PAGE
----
Nick writes: I had a very unusual response to yesterday's blog post about trying to find out if I had liver damage as a result of my drinking. A number of people contacted me privately with their stories.
Last night I asked one of my correspondents if she would write something for publication on this blog. When I woke up, this was waiting in my inbox (my correspondent wishes to remain anonymous, which is her prerogative):
"Nick's blog grabbed my attention. Without seeing or therefore having the chance to understand a set of blood test readings - Nick decided to quit drinking! A lot of people decide to take a day, a week, or a month off alcohol. Right now Stoptober is giving inspiration to many.
But of those who decide to quit (with or without a bit of worry about a blood test) and those that make it for a day, a week or a month, never mind a year - the period Nick set himself - is anyone's guess. We don't hear about those who sigh and open the next bottle or order another drink at the bar and give up giving up immediately. Not until they need a lot of help.
Like quitting cigs or any behaviour we can't control, we're suddenly in the realm of addiction and all the self-delusion that follows.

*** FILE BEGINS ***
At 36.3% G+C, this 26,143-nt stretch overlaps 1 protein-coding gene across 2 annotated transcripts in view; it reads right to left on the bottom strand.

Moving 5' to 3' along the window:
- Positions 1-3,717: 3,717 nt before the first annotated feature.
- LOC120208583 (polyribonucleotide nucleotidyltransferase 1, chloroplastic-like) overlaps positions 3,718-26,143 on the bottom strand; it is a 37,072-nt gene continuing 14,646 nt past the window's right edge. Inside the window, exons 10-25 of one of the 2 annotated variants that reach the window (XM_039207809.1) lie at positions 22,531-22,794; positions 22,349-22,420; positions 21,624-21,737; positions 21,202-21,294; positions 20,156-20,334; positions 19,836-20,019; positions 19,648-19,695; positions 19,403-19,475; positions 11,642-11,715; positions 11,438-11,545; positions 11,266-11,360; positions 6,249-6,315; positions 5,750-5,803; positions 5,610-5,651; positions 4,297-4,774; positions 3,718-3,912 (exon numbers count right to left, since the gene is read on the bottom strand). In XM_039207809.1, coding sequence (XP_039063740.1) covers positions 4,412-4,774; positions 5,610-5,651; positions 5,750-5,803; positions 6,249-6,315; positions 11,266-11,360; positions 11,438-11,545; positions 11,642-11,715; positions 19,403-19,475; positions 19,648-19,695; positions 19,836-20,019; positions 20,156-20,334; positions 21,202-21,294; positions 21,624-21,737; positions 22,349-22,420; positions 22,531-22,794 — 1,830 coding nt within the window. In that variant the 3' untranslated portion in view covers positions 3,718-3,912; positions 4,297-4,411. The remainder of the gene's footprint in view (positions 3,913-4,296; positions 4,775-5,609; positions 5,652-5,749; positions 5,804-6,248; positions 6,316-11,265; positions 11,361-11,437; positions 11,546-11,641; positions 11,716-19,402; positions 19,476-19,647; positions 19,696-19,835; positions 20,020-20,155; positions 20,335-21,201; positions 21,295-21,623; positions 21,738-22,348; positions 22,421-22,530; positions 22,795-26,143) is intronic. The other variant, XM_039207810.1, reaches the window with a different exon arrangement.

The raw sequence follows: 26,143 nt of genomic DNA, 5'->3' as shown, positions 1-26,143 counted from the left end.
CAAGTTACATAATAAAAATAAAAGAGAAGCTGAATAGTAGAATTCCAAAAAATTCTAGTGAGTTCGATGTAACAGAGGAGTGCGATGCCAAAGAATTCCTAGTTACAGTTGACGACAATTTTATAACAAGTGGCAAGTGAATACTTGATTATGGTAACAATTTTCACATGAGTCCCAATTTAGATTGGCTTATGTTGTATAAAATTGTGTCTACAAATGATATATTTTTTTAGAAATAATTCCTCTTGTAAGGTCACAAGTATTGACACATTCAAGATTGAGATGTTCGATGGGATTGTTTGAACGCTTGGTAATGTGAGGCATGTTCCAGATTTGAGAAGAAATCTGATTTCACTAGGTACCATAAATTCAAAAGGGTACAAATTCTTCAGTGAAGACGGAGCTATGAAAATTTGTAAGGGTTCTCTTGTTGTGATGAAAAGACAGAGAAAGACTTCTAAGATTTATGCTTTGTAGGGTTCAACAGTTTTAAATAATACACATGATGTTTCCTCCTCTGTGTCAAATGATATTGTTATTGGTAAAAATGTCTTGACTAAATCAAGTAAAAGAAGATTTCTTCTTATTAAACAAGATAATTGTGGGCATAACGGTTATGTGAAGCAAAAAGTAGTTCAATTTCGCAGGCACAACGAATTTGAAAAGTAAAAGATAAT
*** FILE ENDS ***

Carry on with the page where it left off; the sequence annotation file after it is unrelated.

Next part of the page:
The first time I tried seriously to stop smoking I remember wanting to throw a chair out of the window of my second-floor flat ('I Love the Sound of Breaking Glass' was in the charts). My frustration as I realised that I could not stop even when I really wanted to was a terrible loss of confidence in myself.
That was a long time ago. I did quit smoking cigarettes. It was the proudest achievement of my life when I managed it.
I remember saying so in a group for alcohol addiction. Other women there had babies they said they lived for and would do anything for. Their children were the proudest achievements of their lives, mine was that I had stopped smoking cigarettes. For twenty-five years. During that time I was made redundant and both my parents died.
My alcohol addiction group was a day programme. I attended faithfully for 12 weeks. I spoke in groups, I cooked soup, stirred porridge, meditated and only baulked at drumming.
And I started smoking again.
I remained abstinent from alcohol but the pull - probably about sixty per cent of those at the centre (including the staff) smoked - meant I felt pressured to join in. I ended three months there clear of alcohol but re-addicted to smoking.
So, thanks alcohol rehab.
I know I started smoking, no-one forced me."
Thank you, Anonymous Correspondent, for getting in touch and writing this. You might think you are weak, but you kicked drinking and there's no way I'm going to do that permanently. And if you kicked smoking once, you can do it again. Read Allen Carr's book. That really put me off.
If anyone else would like to write something about alcohol on this blog, preferably identifying yourself (but anonymously is fine), please get in touch with me on twitter or facebook.